- Grades Will Make Or Break You — Don’t Be A Statistic. I have seen it happen more times than you would care to hear about. There was a player I grew up playing with at the playground who was doing that And-1 Mixtape stuff in the mid-90s, before the tapes even existed. Another local player I grew up watching play was, at one point, arguably better than the one guy from Mt. Airy that did make it to the NBA. I had a college teammate who was good enough to go to the NBA right out of a Division III college — not to play overseas, not to the D-League, the NBA. All three of the aforementioned killed their careers not by messing up in a practice or game, but academically. I could create a damn good all-star team of players I have known — from my neighborhood in Philly to high school peers to college (would-be) teammates and opponents — that fell by the wayside because their academics were not in order. And when I say a team, I mean a 12-man roster with three guys on injured reserve. Every single one of them had more talent than me, and blew it in the classroom. I’m no tutor so I can’t help you study, but you can find yourself one — start with your teachers and counselors at school. Search the Internet. If you blow your opportunity by failing in the classroom, it is your fault.
- Want To Know Something? The Information Is Out There. The world you (I’m speaking to you, teens-and-unders reading this) are growing up in is so much different from the world I or your parents came up in. Everything and everyone is connected. There is technology that you use without thinking about it that your parents get frustrated just trying to figure out the basics of. Information is at your fingertips, so use it. You’re on the Internet right now, and anything you could possibly want to know is a 10-second search away. If you want to see what colleges are within 30 miles of home, Google it. If you want to know how many seniors are graduating from a school you’re considering, look up their roster. If you want to send some video to a coach, get that coach’s office or cell phone number from the team’s website and let her know you’re sending it, and that you will be following up (very important as coaches receive lots of unsolicited video/stats from players just like you all year long).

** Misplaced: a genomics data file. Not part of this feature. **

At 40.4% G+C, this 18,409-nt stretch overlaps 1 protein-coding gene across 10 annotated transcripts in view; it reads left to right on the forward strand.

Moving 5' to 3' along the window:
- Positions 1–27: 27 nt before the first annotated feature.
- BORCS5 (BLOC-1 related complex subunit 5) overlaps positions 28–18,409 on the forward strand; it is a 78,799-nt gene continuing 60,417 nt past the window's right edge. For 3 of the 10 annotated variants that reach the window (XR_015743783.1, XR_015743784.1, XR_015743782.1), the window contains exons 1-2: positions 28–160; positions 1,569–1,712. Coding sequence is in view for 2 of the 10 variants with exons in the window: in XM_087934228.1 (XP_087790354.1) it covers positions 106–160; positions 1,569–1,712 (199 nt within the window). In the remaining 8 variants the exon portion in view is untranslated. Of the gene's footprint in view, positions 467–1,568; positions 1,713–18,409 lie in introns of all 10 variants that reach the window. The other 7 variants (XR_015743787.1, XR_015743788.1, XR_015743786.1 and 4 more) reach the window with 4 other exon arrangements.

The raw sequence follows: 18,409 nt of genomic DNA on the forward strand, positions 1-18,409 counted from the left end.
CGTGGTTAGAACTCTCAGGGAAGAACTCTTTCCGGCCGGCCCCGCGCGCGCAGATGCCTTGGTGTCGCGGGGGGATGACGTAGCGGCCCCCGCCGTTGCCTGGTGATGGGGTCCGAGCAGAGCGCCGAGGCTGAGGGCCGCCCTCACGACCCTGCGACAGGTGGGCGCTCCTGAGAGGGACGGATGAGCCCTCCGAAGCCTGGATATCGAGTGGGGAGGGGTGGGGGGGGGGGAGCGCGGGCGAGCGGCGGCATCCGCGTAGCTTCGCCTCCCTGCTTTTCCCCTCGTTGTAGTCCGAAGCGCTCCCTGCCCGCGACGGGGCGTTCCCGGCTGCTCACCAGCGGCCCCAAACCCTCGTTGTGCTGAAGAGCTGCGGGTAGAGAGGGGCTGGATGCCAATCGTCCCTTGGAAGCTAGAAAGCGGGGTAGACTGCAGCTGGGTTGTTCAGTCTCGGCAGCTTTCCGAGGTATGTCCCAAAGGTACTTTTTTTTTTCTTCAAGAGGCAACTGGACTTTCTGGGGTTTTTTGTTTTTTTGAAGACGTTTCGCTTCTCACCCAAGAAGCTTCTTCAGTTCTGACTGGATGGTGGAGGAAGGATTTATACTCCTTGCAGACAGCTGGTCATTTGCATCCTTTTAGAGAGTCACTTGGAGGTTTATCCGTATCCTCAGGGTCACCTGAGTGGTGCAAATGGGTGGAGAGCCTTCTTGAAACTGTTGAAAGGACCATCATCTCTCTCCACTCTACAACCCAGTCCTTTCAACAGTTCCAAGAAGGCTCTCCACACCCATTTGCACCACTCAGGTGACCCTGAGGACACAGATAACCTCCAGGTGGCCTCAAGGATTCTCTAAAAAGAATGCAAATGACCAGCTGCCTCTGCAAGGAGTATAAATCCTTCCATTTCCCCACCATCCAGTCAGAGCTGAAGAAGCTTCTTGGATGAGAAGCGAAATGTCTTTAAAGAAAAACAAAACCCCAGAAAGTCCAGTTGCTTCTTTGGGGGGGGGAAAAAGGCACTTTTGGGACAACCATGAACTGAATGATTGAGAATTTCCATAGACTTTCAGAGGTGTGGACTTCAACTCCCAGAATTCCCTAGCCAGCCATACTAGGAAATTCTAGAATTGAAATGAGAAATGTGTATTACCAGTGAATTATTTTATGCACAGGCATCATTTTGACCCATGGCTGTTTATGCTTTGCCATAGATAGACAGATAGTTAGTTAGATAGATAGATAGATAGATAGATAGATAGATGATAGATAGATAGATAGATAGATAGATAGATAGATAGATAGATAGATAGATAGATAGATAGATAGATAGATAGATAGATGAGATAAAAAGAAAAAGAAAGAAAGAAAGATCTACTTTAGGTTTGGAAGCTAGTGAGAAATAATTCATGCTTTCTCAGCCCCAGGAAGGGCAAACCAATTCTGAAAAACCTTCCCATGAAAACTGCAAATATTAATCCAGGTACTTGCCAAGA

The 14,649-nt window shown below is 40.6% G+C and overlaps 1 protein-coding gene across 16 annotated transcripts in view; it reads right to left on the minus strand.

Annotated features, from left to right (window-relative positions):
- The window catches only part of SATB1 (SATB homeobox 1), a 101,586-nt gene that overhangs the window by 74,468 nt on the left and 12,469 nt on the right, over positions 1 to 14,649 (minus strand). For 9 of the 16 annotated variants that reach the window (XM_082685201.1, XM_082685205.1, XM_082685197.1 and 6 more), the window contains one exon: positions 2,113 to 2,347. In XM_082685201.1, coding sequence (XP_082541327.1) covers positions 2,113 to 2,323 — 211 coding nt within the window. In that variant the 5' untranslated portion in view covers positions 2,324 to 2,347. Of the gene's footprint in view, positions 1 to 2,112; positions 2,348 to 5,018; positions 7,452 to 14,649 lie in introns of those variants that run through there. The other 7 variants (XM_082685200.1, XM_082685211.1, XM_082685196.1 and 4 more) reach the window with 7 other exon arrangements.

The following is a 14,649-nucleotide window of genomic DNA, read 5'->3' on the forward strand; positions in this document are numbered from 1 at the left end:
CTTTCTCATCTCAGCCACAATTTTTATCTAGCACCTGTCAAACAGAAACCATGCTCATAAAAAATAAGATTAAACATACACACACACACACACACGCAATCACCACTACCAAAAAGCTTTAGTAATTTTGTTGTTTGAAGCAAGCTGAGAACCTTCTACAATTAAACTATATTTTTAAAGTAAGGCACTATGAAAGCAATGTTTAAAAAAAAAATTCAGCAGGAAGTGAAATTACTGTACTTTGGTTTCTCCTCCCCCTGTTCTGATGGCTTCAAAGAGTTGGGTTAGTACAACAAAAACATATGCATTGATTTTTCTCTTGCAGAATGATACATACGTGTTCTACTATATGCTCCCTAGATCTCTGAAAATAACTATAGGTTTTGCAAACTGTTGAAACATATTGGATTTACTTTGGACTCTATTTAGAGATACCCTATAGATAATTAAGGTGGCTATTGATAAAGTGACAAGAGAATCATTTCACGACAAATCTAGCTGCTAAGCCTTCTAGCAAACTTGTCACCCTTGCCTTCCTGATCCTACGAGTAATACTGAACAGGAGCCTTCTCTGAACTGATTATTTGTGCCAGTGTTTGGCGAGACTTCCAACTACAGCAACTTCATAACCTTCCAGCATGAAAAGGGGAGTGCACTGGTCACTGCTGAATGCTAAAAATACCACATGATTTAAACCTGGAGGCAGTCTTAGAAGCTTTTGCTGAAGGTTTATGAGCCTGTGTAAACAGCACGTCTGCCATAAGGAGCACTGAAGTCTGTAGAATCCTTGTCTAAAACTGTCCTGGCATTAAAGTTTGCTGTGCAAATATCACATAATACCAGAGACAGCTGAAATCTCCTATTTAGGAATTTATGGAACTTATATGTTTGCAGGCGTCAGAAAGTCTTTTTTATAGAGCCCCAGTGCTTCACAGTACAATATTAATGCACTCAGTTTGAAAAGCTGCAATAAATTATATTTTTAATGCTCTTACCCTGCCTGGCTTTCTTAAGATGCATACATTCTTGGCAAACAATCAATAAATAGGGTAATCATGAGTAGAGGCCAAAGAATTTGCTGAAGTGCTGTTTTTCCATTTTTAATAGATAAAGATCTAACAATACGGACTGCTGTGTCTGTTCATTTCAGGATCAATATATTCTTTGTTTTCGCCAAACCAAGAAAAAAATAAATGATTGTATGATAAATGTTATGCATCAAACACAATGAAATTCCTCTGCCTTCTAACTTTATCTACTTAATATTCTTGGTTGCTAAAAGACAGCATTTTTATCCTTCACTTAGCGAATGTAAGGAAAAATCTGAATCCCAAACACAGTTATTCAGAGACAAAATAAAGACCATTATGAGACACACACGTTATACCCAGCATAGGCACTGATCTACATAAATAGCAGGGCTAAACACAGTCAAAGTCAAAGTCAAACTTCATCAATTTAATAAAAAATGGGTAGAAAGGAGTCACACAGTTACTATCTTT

- Present Yourself Properly When You Reach Out To Schools. This entails a few things. One is to take control of the process — not your parents or AAU coach. You. A college coach wants to build a relationship with the player he’ll be dealing with for the next four years. If you send your parents to reach out and make first contact for you, what will you do the first time you have a bad game or get yelled at in practice or benched in a game — call mom or dad to talk to the coach? College is a transition to adulthood, so start doing adult things, like handling your business, yourself. Another is to have your grades in order. Speak to the counselors at your high school — every school has them — and find out what courses/test scores you need to have completed/achieved to be eligible to play college basketball. This information is also freely available on the NCAA’s website. If you don’t have the proper grades or test scores or credits, your video and stats package means nothing. Ineligible is ineligible. Again, this is your job. If you can read this post and your Facebook feed, you can read NCAA guidelines. This is your career we’re talking about, after all.
About 3% of high school seniors ever play one game in the NCAA. So it would be a hell of an accomplishment for you to make it happen for yourself. That said, understand that there are hundreds of thousands of other players driving in the same lane as you. Be lazy if you choose. Place responsibility for your future on another person’s hands if you wish. Just remember who has to live with the consequences.